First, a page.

Peter Pomerantsev wrote in The New York Times: “’Everything is P.R.,’ my Moscow peers would tell me. This cynicism is useful to the state: When people stopped trusting any institutions or having any values, they could easily be spun into a conspiratorial vision of the world. Thus the paradox: the gullible cynic.” This is a problem everywhere, but Putin has taken it to a new level.
Russia’s Ideology: There Is No Truth – NYTimes.com.
The fact that these religious tests still exist is shameful given that they are discriminatory and banned by the Constitution (see Torcaso v. Watkins). Thanks to Laurie Goodstein for reminding Americans of the existence of these religious tests in Maryland, Arkansas, Mississippi, North Carolina, South Carolina, Tennessee and Texas.
Goodstein writes in The New York Times that “there has been no political will to rescind these articles. “Which politician was going to get up and say, ‘We’re really going to clean this up’?” he said.”‘ Continue reading at:
In Seven States, Atheists Push to End Largely Forgotten Ban – NYTimes.com.
Mindy Kotler in today’s New York Times wrote: “The United States, in particular, has a responsibility to remind Japan, its ally, that human rights and women’s rights are pillars of American foreign policy. If we do not speak out, we will be complicit not only in Japanese denialism, but also in undermining today’s international efforts to end war crimes involving sexual violence.”
The Comfort Women and Japan’s War on Truth – NYTimes.com.
“Coming to terms with its militarist past has never been easy for Japan, which tried to set aside the issues raised by the war as it rebuilt itself into the peaceful, prosperous nation it is today. But pressure to erase the darker episodes of its wartime history has intensified recently with the rise of a small, aggressive online movement seeking to intimidate those like Mr. Mizuguchi who believe the country must never forget,” Martin Fackler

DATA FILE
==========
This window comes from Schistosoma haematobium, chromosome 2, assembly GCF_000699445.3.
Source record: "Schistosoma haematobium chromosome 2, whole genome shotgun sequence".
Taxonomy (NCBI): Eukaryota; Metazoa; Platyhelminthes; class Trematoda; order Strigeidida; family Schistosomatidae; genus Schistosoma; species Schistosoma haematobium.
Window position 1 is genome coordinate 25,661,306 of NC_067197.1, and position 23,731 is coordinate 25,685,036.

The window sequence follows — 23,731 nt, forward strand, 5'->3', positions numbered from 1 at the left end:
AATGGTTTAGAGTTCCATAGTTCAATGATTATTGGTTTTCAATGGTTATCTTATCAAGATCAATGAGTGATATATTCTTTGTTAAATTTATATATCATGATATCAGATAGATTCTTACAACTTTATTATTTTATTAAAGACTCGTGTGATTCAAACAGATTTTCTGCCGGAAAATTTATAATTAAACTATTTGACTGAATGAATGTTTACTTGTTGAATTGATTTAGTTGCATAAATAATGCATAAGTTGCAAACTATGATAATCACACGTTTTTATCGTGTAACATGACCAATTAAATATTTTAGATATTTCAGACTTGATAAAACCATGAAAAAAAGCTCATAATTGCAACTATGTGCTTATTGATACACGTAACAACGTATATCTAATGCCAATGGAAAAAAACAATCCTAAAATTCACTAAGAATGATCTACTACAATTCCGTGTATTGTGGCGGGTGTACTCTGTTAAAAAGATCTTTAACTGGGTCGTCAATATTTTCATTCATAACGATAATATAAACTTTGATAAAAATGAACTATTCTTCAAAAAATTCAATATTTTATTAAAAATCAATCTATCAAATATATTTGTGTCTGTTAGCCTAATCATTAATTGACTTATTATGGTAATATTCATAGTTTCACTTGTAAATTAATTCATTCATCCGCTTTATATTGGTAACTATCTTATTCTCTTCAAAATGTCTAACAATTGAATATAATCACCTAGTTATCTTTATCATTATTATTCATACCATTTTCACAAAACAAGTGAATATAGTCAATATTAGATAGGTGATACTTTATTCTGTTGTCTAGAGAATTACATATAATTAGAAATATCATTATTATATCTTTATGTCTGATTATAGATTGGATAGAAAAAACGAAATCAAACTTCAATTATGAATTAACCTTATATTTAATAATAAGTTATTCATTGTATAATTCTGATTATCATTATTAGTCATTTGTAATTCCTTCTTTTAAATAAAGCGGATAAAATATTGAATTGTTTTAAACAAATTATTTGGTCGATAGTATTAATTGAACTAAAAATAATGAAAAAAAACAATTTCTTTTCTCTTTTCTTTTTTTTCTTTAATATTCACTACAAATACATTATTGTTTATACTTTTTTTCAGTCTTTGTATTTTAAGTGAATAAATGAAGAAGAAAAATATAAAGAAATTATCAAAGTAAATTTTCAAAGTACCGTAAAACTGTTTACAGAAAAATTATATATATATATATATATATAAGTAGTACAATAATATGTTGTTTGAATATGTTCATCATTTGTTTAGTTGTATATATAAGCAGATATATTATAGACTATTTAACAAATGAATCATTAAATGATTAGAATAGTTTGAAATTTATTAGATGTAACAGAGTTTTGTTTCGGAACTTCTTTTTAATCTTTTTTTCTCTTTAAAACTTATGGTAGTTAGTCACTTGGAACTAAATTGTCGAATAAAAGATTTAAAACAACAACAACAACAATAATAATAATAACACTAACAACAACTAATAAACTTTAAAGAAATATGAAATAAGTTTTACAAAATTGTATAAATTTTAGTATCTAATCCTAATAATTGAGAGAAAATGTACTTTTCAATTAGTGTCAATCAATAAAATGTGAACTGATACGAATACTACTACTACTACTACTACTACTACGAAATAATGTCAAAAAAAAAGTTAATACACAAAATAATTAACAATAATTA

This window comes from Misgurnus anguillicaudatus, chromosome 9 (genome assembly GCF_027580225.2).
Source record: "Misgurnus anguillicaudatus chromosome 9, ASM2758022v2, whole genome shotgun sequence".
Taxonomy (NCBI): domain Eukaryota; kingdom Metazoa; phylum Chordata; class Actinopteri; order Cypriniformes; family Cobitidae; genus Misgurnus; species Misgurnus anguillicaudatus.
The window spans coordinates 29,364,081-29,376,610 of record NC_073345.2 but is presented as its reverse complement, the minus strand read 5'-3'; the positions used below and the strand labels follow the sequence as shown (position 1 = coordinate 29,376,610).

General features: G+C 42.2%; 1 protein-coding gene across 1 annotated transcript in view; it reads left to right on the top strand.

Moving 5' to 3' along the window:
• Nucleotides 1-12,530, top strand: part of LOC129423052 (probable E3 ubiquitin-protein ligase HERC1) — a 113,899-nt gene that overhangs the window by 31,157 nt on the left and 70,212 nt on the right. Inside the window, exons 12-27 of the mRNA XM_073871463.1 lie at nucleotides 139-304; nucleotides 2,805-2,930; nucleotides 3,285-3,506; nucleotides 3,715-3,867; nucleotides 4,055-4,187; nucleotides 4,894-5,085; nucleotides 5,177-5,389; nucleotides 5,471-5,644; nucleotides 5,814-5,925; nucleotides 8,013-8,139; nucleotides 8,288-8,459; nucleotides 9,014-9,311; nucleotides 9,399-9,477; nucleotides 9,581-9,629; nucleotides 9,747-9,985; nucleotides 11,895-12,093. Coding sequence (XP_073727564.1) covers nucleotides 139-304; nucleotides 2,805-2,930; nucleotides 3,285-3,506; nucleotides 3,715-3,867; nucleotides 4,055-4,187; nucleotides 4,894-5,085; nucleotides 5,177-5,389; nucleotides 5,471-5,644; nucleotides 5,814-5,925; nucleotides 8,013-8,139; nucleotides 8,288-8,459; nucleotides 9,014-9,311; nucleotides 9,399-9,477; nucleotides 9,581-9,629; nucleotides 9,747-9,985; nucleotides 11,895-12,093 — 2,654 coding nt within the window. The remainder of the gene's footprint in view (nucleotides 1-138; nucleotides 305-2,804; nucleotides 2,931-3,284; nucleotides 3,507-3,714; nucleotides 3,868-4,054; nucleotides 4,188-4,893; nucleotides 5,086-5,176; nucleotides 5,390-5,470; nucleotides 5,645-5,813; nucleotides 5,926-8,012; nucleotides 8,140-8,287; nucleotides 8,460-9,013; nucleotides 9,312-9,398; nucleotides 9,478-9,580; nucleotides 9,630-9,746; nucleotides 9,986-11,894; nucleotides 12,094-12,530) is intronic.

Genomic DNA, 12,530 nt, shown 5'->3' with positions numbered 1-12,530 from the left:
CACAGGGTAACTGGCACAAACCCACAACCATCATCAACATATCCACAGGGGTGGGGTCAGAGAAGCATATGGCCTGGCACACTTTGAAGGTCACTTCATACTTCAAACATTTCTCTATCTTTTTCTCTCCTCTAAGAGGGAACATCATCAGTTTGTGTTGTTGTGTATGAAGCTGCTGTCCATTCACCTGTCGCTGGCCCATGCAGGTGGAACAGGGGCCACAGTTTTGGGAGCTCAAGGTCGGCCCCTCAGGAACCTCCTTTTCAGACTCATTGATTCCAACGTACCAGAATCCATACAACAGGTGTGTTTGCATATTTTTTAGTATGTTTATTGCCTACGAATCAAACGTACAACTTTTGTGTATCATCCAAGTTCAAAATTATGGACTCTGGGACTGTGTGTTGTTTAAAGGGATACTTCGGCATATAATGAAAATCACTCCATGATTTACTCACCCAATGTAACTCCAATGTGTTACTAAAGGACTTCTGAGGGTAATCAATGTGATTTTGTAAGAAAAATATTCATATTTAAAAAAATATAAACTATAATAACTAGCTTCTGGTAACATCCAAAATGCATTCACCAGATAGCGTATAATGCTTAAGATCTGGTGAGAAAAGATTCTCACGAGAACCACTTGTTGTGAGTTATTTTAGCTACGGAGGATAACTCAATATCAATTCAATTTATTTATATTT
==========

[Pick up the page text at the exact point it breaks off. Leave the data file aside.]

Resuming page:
by a far right nationalist group of “cyberactivists” known as Net Right to halt the erection of a memorial in the tiny village of Sarufutsu, where “[a]t least 80 Korean laborers died of abuse and malnutrition here as they built an airfield at the behest of the Japanese military during World War II.” This group is using intimidation to stop what it sees as blights on the image of the nation. Unfortunately, in this case they succeeded and work on the memorial came to a halt.
These nationalists believe that they are restoring honor to the Japanese nation but what is more honorable: Admitting your sins and trying to make amends or covering them up?
Pressure in Japan to Forget Sins of War – NYTimes.com.